Stephen M. Kramarsky ()
The formula for Coca-Cola is not patented. It is not protected by copyright or trademark or any other federal intellectual property statute. It is the canonical example of a trade secret—protected only by its own secrecy, and a constellation of contractual obligations, state statutes and common law rights known generally as “trade secret law.” Although there is no federal statute protecting trade secrets, 47 states have adopted some version of the Uniform Trade Secrets Act,1 which defines the elements and extent of trade secret protection. But New York has not. In fact, New York has no trade secret statute at all. New York courts have instead adopted the definition of trade secrets set out in the Restatement (First) of Torts §757: “‘any formula, pattern, device or compilation of information which is used in one’s business, and which gives him an opportunity to obtain an advantage over competitors who do not know or use it.’”2
Under that broad definition, New York courts have applied trade secret protection to a wide range of business information—from customer lists to industrial processes—and that protection can be critical to a business. For example, an employer may need to give employees access to sensitive information for use in their jobs, but also want to prevent them from taking it to a competitor if they leave. A non-compete agreement can accomplish that, but New York courts will examine such agreements carefully to make sure they are tailored to provide legitimate protection.3 Similarly, collaborations between businesses may require the parties to share sensitive business information. Such collaborations may rely on common law trade secret protection, or supplement it with written non-disclosure agreements, but again those agreements must be carefully drafted to ensure that the parties are actually getting the protection they bargained for.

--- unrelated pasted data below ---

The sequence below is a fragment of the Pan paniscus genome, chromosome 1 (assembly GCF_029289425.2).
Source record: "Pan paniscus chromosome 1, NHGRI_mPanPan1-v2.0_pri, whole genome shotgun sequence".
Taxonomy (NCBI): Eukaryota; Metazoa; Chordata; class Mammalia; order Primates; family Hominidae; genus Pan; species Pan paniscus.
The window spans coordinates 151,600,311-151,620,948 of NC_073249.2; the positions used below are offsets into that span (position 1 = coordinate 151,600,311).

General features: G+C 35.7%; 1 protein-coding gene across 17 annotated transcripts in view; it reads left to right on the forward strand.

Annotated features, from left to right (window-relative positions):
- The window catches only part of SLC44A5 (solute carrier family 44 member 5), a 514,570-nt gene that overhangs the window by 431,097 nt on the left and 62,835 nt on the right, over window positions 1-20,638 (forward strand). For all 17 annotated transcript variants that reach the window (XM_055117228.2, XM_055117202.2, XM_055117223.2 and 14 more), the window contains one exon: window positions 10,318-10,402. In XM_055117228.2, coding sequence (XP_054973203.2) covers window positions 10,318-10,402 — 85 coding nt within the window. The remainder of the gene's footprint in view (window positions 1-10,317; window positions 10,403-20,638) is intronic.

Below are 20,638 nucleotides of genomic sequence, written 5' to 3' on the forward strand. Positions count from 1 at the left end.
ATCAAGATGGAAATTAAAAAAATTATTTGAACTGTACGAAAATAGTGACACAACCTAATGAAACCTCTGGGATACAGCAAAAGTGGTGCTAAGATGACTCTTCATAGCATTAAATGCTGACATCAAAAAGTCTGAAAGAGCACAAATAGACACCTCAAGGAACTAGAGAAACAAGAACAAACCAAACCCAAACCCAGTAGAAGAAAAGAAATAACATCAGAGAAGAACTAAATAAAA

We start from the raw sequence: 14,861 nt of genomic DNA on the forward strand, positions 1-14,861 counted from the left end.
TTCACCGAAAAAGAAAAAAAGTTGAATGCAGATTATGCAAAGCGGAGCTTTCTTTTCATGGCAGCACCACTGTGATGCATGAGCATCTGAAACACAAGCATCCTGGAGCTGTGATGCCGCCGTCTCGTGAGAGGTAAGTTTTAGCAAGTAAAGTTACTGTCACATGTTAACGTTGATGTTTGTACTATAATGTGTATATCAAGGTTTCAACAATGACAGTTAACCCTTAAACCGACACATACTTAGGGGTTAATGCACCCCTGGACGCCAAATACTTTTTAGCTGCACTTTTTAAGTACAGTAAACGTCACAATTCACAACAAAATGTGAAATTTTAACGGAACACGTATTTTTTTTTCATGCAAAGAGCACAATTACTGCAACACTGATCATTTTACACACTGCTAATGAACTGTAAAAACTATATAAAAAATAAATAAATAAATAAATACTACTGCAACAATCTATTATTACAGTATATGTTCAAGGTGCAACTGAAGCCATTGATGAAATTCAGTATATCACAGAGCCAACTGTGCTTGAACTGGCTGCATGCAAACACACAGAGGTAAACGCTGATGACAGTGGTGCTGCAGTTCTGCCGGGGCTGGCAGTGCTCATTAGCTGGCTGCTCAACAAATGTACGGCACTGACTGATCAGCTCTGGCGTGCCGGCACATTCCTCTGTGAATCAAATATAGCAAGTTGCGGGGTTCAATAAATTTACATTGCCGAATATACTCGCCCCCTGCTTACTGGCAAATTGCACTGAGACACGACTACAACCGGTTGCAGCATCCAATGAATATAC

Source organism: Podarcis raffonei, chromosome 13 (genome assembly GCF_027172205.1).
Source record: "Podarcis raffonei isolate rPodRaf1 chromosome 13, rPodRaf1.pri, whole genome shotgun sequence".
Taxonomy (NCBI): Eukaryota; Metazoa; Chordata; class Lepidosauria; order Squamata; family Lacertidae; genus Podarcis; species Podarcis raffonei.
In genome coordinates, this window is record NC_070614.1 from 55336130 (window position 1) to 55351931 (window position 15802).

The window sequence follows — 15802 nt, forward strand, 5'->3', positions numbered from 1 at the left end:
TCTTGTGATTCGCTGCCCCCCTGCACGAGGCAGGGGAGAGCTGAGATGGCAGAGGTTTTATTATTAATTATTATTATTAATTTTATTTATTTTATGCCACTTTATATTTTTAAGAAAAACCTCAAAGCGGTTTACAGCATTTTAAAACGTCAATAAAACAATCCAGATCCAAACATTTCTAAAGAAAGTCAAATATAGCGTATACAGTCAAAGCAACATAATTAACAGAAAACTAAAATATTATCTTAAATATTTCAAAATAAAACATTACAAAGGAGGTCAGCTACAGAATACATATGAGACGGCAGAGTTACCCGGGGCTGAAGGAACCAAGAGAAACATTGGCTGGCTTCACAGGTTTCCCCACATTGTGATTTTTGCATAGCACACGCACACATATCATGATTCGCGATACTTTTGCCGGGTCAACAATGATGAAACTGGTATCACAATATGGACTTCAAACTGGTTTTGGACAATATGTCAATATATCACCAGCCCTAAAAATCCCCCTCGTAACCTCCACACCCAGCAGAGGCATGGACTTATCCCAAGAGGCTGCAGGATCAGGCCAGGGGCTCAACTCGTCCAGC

Despite the breadth of the Restatement definition, not all information important to a business qualifies as a trade secret. Again, lacking a statute, New York courts look to the factors set out in the Restatement:
(1) the extent to which the information is known outside of the business; (2) the extent to which it is known by employees and others involved in the business; (3) the extent of measures taken by the business to guard the secrecy of the information; (4) the value of the information to the business and its competitors; (5) the amount of effort or money expended by the business in developing the information; (6) the ease or difficulty with which the information could be properly acquired or duplicated by others.4
Naturally this is a highly fact-specific inquiry and that can make it very difficult for practitioners to advise clients who are relying on trade secret protection for their critical business interests. Any guidance from the courts is therefore welcome.
Recently, in Big Vision Private v. E.I. DuPont De Nemours & Co.,5 Judge Katherine Polk Failla wrote an extensive opinion examining the issues around trade secret protection. The court in Big Vision held that plaintiff had failed to adequately protect its purportedly secret industrial process and in the process provided an excellent road map of the potential difficulties awaiting any New York trade secret plaintiff.
Plaintiff in Big Vision was an Indian digital printing company that brought suit against defendant DuPont based on a joint venture to which a DuPont division was a potential supplier. In its complaint, Big Vision asserted that DuPont had violated various non-disclosure agreements, misappropriated its trade secrets relating to the creation of recyclable banners and committed acts constituting unfair competition. After a year of discovery and other proceedings, DuPont filed a motion for summary judgment, which the court granted in an opinion containing lengthy factual and legal analysis. Of particular interest are the court’s discussions of the requirement of “particularity” in the designation of a trade secret (both at the time it is shared and during the litigation) and its consideration of the factors relating to trade secret protection.